No Interest In Dental Care On Exchange
Just Six Enrolled in Northeast Delta Dental Since Oct. 1
After almost four weeks, six people have purchased dental insurance on the new federal insurance marketplace in New Hampshire, according to Northeast Delta Dental, the only company selling plans on the site.
As of next year, all Americans are supposed to have health insurance, or face a tax penalty. Federal health care reform, commonly called Obamacare, is intended to expand access to health insurance. The marketplaces are websites where people are supposed to be able to shop for plans and find out if they qualify for tax credits toward the expense of the premiums.
Buying dental insurance there is optional, but that alone probably isn’t responsible for the low pickup since the site opened Oct. 1, said Jodie Hittle, vice president of sales and marketing for Northeast Delta Dental, which sells plans in New Hampshire, Vermont and Maine.
“We decided to be on the exchange for mission reasons and for strategy reasons,” Hittle said. “We wanted to be there from the beginning in case they do take off in any meaningful ways. Once they resolve the issues, we may see an uptick, but our marketing strategy really revolves around off-marketplace plans.”
Roughly 4,000 people have bought individual or family plans directly from the company this year, he said.
Many states, including New Hampshire, declined to build their own marketplace websites, and are instead connected to the glitch-prone and slow federal site.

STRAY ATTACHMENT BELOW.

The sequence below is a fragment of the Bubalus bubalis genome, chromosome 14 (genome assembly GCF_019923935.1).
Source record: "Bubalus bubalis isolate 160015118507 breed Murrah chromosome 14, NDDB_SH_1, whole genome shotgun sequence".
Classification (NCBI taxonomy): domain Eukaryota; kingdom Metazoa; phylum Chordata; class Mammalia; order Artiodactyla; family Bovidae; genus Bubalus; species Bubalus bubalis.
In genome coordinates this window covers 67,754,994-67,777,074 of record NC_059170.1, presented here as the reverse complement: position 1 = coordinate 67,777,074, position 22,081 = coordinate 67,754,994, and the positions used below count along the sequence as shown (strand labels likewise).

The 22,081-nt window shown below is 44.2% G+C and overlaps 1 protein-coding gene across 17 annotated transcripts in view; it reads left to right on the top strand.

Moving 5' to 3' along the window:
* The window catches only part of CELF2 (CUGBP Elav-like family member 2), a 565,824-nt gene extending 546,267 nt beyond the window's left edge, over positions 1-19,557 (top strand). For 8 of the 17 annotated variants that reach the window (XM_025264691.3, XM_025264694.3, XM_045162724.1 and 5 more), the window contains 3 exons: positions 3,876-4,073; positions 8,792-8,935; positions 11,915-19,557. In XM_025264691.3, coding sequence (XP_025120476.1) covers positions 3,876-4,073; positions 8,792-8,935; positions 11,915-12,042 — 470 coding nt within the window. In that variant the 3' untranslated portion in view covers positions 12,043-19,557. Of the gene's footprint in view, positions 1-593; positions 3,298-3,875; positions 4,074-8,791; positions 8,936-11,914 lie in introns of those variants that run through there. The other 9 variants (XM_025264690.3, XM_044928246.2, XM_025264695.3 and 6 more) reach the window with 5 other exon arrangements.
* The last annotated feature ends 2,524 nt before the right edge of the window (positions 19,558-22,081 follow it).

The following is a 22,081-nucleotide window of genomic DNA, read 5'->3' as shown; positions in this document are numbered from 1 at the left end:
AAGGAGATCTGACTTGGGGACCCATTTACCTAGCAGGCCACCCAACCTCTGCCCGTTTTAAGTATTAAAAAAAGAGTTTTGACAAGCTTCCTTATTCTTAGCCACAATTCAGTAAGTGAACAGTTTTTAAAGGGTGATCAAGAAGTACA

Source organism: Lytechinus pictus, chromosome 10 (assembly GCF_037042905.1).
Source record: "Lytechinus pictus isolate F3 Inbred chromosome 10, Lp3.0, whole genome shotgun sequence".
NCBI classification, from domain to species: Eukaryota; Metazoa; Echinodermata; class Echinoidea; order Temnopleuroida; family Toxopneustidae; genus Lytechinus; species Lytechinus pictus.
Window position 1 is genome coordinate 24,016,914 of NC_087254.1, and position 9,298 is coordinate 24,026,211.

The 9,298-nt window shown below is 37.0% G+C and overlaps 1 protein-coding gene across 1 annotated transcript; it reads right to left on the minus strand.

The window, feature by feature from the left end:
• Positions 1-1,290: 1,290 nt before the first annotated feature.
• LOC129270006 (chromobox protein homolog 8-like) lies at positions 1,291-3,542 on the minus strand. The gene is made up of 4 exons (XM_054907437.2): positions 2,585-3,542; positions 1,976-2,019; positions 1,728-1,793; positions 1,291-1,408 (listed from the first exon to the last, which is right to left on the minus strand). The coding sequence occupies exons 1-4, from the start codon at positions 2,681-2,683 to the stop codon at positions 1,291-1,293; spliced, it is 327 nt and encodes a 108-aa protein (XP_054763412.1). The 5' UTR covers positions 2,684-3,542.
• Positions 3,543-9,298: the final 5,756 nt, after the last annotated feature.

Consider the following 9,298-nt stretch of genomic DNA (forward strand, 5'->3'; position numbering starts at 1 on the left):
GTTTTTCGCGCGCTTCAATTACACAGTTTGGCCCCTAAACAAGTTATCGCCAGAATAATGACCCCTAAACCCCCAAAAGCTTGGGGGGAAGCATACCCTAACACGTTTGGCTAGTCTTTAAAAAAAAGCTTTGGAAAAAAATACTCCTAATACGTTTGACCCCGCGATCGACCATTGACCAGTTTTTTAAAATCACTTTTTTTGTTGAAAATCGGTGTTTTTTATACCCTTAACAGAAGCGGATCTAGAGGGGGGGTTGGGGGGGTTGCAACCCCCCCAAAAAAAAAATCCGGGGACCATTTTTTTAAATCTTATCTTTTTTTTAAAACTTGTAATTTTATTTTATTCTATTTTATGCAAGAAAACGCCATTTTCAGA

“We really didn’t know, candidly, what to expect (from the marketplace), but it’s lower than what we had anticipated, for sure,” Hittle said, noting especially that only two of the six plans sold cover children, a specific goal of the health care reform law.
When lawmakers wrote the Obamacare bill, health advocates pushed hard, and succeeded, in having children’s access to dental care included as an essential health benefit, one of 10 areas that must be covered by all plans sold to individuals or small groups.
Tooth decay is the most common chronic health problem in children: By the time they enter kindergarten, more than a quarter of kids have decay in their baby teeth, according to the Centers for Disease Control and Prevention.
The changes required by the health law apply specifically to children who get coverage through private plans and don’t affect the dental services for children covered by Medicaid.
Children’s dental plans on the marketplace can’t have annual or lifetime caps on coverage, and the law limits the out-of-pocket costs a person could face on top of their premium payments.
The cost for the pediatric dental plans range from $30.09 per month, with a deductible of $150, with all diagnostic and preventive care covered at 100 percent and basic restorative care covered at 60 percent. The most a person purchasing that plan would pay above the premium is $700, Hittle said.
A higher-premium plan costs $38.30 per month and covers 80 percent of the cost of basic restorative care. The deductible on that plan is $50.
Major restorative surgery and medically necessary orthodontia are covered at 50 percent, Hittle said.
The adult dental plans Northeast Delta Dental is selling on the marketplace are more like traditional plans, he said.
Both the high- and low-premium options have a $1,000 annual coverage maximum, meaning the company will only pay up to that amount during the plan year.
The low-premium plan costs $30.91 monthly; the high-premium plan costs $43.40 monthly, he said.
Premiums for the plans the company is selling directly to consumers range from $25.87 to $49.98 monthly, he said.